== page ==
The evidence is rated on a three star system. Therapies are judged on
randomised controlled trials (RCTs). Wherever possible, references are to
systematic reviews or to key RCTs. However, RCTs are not applicable to
some important areas such as assessment, epidemiology and natural history,
and complications of treatment. There, the evidence is mainly from
prospective cohort studies of acute low back pain in primary care. |
The weight of evidence is rated:|
||Generally consistent finding in a majority of multiple acceptable studies.
||Either based on a single acceptable study,
or a weak or inconsistent finding in some of multiple acceptable studies.
||Limited scientific evidence, which does not meet all the criteria of acceptable studies.
|'Acceptable' studies of therapy:
||'Acceptable' studies of assessment & natural history:
randomised controlled trial
acute (<3/12) or recurrent LBP
relevant to primary care
at least 10 patients in each group
patient centred outcome(s).
prospective cohort study
acute or recurrent LBP
relevant to primary care
at least 100 patients
at least 1 year follow up.
The present conclusions and the three star ratings are based on the
evidence which is now available.
Where the conclusions are unchanged from AHCPR, they are printed
like this in italics.
The original AHCPR ratings are then also shown in brackets for
comparison and to show how the present ratings were devised. AHCPR applied
this grading very strictly and did not rate any evidence on acute back
pain better than B.
The original AHCPR (1994) ratings are:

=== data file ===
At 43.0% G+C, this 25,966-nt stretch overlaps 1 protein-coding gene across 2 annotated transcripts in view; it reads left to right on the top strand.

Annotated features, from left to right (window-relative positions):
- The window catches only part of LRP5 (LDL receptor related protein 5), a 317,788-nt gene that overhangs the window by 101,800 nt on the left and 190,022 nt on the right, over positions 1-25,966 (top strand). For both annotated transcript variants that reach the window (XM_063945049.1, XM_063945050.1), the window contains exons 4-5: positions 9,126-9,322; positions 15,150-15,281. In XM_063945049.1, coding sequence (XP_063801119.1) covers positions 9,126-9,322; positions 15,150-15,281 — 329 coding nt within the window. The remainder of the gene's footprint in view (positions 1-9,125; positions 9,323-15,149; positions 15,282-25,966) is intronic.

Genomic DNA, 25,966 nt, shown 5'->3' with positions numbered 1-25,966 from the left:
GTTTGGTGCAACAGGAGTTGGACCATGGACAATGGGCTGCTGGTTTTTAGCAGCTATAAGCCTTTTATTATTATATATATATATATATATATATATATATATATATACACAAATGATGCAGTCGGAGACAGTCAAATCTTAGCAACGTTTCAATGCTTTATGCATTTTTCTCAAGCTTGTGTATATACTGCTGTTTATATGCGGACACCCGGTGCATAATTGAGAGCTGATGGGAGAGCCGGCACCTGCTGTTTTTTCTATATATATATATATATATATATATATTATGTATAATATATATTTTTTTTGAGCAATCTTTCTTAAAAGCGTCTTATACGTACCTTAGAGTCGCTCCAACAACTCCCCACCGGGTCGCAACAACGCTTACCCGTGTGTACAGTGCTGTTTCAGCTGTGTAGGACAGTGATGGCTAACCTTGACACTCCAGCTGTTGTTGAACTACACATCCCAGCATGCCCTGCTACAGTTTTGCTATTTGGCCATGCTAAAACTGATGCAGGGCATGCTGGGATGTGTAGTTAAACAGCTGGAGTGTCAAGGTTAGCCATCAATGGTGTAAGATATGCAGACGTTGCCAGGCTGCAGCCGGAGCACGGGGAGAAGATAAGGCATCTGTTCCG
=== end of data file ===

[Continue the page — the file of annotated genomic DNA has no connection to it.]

- Strong research-based evidence
(multiple relevant and high-quality scientific studies).
- Moderate research-based evidence
(one relevant high-quality scientific study or multiple adequate scientific studies).
- Limited research-based evidence
(at least one adequate scientific study in patients with low back pain).
- Panel interpretation of information that did not meet inclusion criteria as research-based evidence.
The group decided to rely on the rating of the evidence. There is now general
agreement on methods of rating. There is also growing international agreement of
the conclusions which can be drawn from the evidence on the management of acute
back pain. We did not attempt to rate the recommendations separately, because of
problems of interpretation and lack of agreed methodology.
The detailed evidence from the reviews and other acceptable studies is
presented in Chapter 2, under headings of:
- symptomatic measures
- Interventions of little or no benefit.
This guideline and evidence review is concerned with the clinical
management of acute low back pain. For epidemiological and economic
reviews then the works by Evans & Richards (1996), CSAG (1994b), Croft
(1996) and Klaber Moffett (1995) are suggested.